Help! I have acute internet FOMO

Wordy war: A bar brawl is passé. Rather tweet about Hillary Clinton and watch the verbal fisticuffs unfold. (Brian Snyder/Reuters)

Wordy war: A bar brawl is passé. Rather tweet about Hillary Clinton and watch the verbal fisticuffs unfold. (Brian Snyder/Reuters)

If you’re not familiar with the internet, I can highly recommend it. The internet has all the facts. Nobody needs to know anything any more, because you can just ask the internet and it will tell you. I don’t even know why anyone bothers to go to school. What are they doing with those kids for 12 years? I hope it’s just computer classes, because that’s the only thing that will be useful anyway.

The internet is also great because you can go there and, within seconds, be in a violent war of words with a complete stranger. In normal life, you have to work quite hard to foment aggression with a complete stranger. You have to do something terrible to them in traffic or be drunk and try to steal their girlfriend.

Even then there are no guarantees that a high-quality conflict will ensue, because one of you might just be perfectly reasonable and understanding about the whole thing and you’ll end up shaking hands. The internet is much better. You don’t have to go looking for trouble. It will find you, within seconds of your tweet about Hillary Clinton winning the popular vote.

Another pleasing aspect of the internet is that it gives you a wonderful sense of community. Turns out that there are literally millions of people who feel exactly the same way as you about things. And when you find each other, you can gang up and be mean to people who think differently. Trust me, it’s an absolute riot.

One of the things about the internet, though, is that it can feel a tweetch in-jokey. Often one gets the sense that there is a massively fun party happening to which you are not invited. You know it’s going on, because you can hear the sounds of corks popping and people’s voices raised in laughter. It’s just that you didn’t crack an invite.

Logging on to Twitter often feels this way. I myself have a strong suspicion that I am only experiencing about 1% of the internet’s jol. I want to be able to go to the room where everyone is freely buying Viagra and guns but I don’t have the code for the door.

I have become more adept at cracking the code for the internet’s everyday language use, however. You see, people on the internet don’t talk like regular people. They have their own language. They say things like: “Humblebrag much.”

That is a phrase that might seem as if it was created at random by a monkey on a typewriter but in the context of the internet it has a clear and specific meaning. It means: “I see you making an ostensibly self-deprecating statement whose actual purpose is to draw attention to something of which you are proud, and I hereby expose you.” It took me 27 words to express that concept, whereas the internet only needs two. Humblebrag much.

I’m fascinated by internet language. I’m not talking about boring abbreviations such as LOL. I’m talking about the way in which the medium of the internet alters the texture and meaning of language, and the way certain phrases have become standardised to refer to something specific. Here’s another example: “So this happened.” An unremarkable phrase in everyday language, noteworthy only for its extreme vagueness.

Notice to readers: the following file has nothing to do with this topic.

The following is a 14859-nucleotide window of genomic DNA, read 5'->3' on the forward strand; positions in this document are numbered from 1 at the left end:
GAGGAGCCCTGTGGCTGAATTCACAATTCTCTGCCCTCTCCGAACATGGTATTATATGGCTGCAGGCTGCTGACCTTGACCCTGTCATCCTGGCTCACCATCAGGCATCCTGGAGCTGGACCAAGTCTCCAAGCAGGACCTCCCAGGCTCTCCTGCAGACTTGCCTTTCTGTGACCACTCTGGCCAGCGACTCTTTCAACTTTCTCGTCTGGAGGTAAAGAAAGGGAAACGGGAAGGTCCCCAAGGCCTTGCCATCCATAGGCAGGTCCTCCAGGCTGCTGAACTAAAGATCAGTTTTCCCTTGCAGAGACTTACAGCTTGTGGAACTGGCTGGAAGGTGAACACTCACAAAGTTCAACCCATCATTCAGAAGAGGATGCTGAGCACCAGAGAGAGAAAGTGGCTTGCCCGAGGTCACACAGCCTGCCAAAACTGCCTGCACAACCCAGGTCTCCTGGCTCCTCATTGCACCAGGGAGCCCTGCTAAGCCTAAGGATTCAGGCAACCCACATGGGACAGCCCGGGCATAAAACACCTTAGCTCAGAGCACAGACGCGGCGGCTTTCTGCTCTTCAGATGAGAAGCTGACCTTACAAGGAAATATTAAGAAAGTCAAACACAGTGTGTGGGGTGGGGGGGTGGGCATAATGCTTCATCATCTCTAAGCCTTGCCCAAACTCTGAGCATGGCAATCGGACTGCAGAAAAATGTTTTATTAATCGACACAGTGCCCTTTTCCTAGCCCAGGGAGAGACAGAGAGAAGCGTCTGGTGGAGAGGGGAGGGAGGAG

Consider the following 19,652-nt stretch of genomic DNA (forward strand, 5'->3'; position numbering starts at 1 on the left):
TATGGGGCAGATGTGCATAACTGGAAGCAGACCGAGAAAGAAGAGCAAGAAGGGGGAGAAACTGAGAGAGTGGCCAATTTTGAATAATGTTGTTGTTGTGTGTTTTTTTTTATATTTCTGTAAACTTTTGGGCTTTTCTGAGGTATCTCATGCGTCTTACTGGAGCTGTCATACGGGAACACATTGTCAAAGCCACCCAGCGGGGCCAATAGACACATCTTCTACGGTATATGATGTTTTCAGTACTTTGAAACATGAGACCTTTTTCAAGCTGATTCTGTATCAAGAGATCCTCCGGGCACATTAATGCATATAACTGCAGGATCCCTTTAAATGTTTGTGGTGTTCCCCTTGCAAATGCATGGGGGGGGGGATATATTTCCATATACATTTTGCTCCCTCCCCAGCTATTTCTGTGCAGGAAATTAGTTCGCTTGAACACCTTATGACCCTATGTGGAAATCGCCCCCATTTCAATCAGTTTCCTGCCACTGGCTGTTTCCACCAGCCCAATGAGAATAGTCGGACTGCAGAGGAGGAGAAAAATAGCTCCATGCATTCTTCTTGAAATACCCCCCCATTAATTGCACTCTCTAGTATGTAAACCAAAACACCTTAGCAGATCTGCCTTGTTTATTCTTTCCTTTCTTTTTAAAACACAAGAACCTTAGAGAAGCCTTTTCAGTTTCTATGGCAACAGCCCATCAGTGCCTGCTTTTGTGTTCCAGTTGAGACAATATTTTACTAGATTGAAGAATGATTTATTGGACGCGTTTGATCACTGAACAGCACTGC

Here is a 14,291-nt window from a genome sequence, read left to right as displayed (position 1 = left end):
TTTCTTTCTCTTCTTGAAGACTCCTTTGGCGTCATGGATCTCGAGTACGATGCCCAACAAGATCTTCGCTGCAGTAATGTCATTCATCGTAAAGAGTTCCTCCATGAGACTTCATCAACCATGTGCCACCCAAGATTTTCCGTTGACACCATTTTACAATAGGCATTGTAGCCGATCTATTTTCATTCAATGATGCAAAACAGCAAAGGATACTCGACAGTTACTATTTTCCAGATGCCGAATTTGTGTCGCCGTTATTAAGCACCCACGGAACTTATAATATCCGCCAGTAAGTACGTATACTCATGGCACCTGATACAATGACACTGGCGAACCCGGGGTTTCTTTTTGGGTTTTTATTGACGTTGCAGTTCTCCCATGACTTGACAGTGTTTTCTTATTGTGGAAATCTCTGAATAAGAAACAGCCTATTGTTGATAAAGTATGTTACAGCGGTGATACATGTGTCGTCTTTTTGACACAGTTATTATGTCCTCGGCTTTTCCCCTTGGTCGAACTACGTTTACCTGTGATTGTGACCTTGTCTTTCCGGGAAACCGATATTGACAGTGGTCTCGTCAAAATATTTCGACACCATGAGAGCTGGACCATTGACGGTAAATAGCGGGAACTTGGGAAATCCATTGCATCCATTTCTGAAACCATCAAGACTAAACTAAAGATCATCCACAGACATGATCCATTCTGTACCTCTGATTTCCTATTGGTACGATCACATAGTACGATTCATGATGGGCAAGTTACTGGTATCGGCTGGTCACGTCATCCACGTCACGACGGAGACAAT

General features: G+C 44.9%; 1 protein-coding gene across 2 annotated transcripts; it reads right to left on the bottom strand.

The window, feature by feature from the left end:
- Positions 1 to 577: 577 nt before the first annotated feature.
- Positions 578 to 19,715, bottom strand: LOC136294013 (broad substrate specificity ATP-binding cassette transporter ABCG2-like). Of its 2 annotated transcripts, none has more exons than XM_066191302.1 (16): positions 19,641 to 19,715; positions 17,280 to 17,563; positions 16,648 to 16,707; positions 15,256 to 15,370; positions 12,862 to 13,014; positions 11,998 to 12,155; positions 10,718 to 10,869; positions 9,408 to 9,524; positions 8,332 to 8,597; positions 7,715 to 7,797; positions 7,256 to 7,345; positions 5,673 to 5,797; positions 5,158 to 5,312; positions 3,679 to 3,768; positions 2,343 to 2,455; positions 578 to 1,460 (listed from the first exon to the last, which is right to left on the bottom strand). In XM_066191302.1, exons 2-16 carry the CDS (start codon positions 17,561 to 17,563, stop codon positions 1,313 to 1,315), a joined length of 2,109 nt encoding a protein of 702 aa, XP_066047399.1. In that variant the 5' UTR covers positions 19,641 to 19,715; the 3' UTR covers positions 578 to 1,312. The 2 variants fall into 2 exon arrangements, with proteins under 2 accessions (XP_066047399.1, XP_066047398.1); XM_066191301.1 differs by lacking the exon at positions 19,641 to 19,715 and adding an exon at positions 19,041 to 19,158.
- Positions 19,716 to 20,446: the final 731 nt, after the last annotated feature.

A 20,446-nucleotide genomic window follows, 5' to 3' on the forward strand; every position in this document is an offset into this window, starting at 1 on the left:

On the internet, though, you use the phrase “so this happened” to accompany pictures of your wedding. Or pictures of you going to the moon. Or pictures of you meeting Oprah.

The use of the phrase signals unmistakably that you have done something pretty damn terrific. You can only use it if you have done something that is the best. You cannot say “so this happened” and post a picture of you doing something pedestrian. It simply does not make sense. Sorry, but I didn’t make the rules.

Then there are specific words that may have been in slang use previously but that have been given unprecedented currency on the internet. One of them is “fam”, an abbreviation of “family” now used fairly loosely as a term of address.

I’m not sure whether white people are allowed to use it, because it appears to have originated from African-American slang. It might be one of the things we whites aren’t allowed to say, like “yasss queen” (too complex to explain). I have never used “fam” because I am too afraid. Please contact me if you are a black person reading this and would like to extend an official invitation for me to use it.

Another word you see continually online is “lit”, which is an adjective to describe a situation that is exciting or inflammatory in some way. The United States presidential debates were lit. If someone is particularly mean about this column, that will be lit too.

These days it is of the highest importance that things are lit. If protests are not lit, then they are boring and nobody cares. If Parliament is not lit, then it is boring and nobody cares. The world in 2016: witness the litness.

Rebecca Davis

Rebecca Davis

Rebecca Davis has a master’s in English literature from Rhodes and a master’s in linguistics from Oxford University, UK. After a stint at the Oxford English Dictionary, she returned to South Africa, where she has been writing stories and columns for various publications, including the M&G. Her first book, Best White (And Other Anxious Delusions), came out in 2015. Read more from Rebecca Davis


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